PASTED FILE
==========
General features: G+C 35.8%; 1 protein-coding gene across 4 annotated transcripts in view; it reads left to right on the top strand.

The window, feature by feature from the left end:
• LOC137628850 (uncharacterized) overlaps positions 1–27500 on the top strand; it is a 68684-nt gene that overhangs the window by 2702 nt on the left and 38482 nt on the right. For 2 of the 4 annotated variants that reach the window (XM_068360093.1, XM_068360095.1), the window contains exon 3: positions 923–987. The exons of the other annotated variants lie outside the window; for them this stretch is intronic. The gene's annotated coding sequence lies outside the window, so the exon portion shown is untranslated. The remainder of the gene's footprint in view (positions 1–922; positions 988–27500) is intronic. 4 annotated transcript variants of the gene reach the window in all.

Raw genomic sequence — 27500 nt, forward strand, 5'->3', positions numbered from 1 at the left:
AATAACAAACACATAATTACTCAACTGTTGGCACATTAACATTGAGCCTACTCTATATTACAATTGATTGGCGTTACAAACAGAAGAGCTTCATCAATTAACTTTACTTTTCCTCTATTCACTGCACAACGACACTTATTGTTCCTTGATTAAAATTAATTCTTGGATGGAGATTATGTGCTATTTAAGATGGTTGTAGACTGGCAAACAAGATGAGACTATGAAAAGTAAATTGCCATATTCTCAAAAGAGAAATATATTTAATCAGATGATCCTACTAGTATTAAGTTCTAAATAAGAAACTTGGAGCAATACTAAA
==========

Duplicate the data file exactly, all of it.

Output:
General features: G+C 35.8%; 1 protein-coding gene across 4 annotated transcripts in view; it reads left to right on the top strand.

The window, feature by feature from the left end:
• LOC137628850 (uncharacterized) overlaps positions 1–27500 on the top strand; it is a 68684-nt gene that overhangs the window by 2702 nt on the left and 38482 nt on the right. For 2 of the 4 annotated variants that reach the window (XM_068360093.1, XM_068360095.1), the window contains exon 3: positions 923–987. The exons of the other annotated variants lie outside the window; for them this stretch is intronic. The gene's annotated coding sequence lies outside the window, so the exon portion shown is untranslated. The remainder of the gene's footprint in view (positions 1–922; positions 988–27500) is intronic. 4 annotated transcript variants of the gene reach the window in all.

Raw genomic sequence — 27500 nt, forward strand, 5'->3', positions numbered from 1 at the left:
AATAACAAACACATAATTACTCAACTGTTGGCACATTAACATTGAGCCTACTCTATATTACAATTGATTGGCGTTACAAACAGAAGAGCTTCATCAATTAACTTTACTTTTCCTCTATTCACTGCACAACGACACTTATTGTTCCTTGATTAAAATTAATTCTTGGATGGAGATTATGTGCTATTTAAGATGGTTGTAGACTGGCAAACAAGATGAGACTATGAAAAGTAAATTGCCATATTCTCAAAAGAGAAATATATTTAATCAGATGATCCTACTAGTATTAAGTTCTAAATAAGAAACTTGGAGCAATACTAAA